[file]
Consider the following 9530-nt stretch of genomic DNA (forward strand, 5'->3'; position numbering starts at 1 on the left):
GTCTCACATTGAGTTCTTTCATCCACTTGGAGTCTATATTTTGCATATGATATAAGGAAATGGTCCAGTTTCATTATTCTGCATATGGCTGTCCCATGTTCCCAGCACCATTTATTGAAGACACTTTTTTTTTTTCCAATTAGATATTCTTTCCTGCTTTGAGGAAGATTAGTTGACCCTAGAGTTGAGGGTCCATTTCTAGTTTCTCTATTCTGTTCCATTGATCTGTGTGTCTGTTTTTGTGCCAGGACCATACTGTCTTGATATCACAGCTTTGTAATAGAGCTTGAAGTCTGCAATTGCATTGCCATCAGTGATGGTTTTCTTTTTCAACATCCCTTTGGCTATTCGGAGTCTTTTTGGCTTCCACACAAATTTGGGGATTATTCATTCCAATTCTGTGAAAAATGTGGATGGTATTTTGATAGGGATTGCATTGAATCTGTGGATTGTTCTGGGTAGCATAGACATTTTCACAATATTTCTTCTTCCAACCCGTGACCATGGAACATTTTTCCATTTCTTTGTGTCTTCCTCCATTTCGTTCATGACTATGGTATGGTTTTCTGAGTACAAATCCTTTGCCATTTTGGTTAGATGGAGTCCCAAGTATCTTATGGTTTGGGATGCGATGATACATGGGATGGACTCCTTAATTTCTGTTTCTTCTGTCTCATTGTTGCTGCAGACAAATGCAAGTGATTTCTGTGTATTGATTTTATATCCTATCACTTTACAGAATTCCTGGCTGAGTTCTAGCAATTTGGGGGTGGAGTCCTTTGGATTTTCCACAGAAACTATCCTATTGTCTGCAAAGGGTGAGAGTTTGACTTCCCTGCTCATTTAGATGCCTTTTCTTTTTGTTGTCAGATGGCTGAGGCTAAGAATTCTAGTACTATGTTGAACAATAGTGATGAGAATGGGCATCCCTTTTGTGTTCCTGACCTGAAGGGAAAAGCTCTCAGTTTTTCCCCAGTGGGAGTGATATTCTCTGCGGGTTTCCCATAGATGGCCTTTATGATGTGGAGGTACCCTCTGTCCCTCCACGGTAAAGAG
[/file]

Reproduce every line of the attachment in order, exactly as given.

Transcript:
Consider the following 9530-nt stretch of genomic DNA (forward strand, 5'->3'; position numbering starts at 1 on the left):
GTCTCACATTGAGTTCTTTCATCCACTTGGAGTCTATATTTTGCATATGATATAAGGAAATGGTCCAGTTTCATTATTCTGCATATGGCTGTCCCATGTTCCCAGCACCATTTATTGAAGACACTTTTTTTTTTTCCAATTAGATATTCTTTCCTGCTTTGAGGAAGATTAGTTGACCCTAGAGTTGAGGGTCCATTTCTAGTTTCTCTATTCTGTTCCATTGATCTGTGTGTCTGTTTTTGTGCCAGGACCATACTGTCTTGATATCACAGCTTTGTAATAGAGCTTGAAGTCTGCAATTGCATTGCCATCAGTGATGGTTTTCTTTTTCAACATCCCTTTGGCTATTCGGAGTCTTTTTGGCTTCCACACAAATTTGGGGATTATTCATTCCAATTCTGTGAAAAATGTGGATGGTATTTTGATAGGGATTGCATTGAATCTGTGGATTGTTCTGGGTAGCATAGACATTTTCACAATATTTCTTCTTCCAACCCGTGACCATGGAACATTTTTCCATTTCTTTGTGTCTTCCTCCATTTCGTTCATGACTATGGTATGGTTTTCTGAGTACAAATCCTTTGCCATTTTGGTTAGATGGAGTCCCAAGTATCTTATGGTTTGGGATGCGATGATACATGGGATGGACTCCTTAATTTCTGTTTCTTCTGTCTCATTGTTGCTGCAGACAAATGCAAGTGATTTCTGTGTATTGATTTTATATCCTATCACTTTACAGAATTCCTGGCTGAGTTCTAGCAATTTGGGGGTGGAGTCCTTTGGATTTTCCACAGAAACTATCCTATTGTCTGCAAAGGGTGAGAGTTTGACTTCCCTGCTCATTTAGATGCCTTTTCTTTTTGTTGTCAGATGGCTGAGGCTAAGAATTCTAGTACTATGTTGAACAATAGTGATGAGAATGGGCATCCCTTTTGTGTTCCTGACCTGAAGGGAAAAGCTCTCAGTTTTTCCCCAGTGGGAGTGATATTCTCTGCGGGTTTCCCATAGATGGCCTTTATGATGTGGAGGTACCCTCTGTCCCTCCACGGTAAAGAG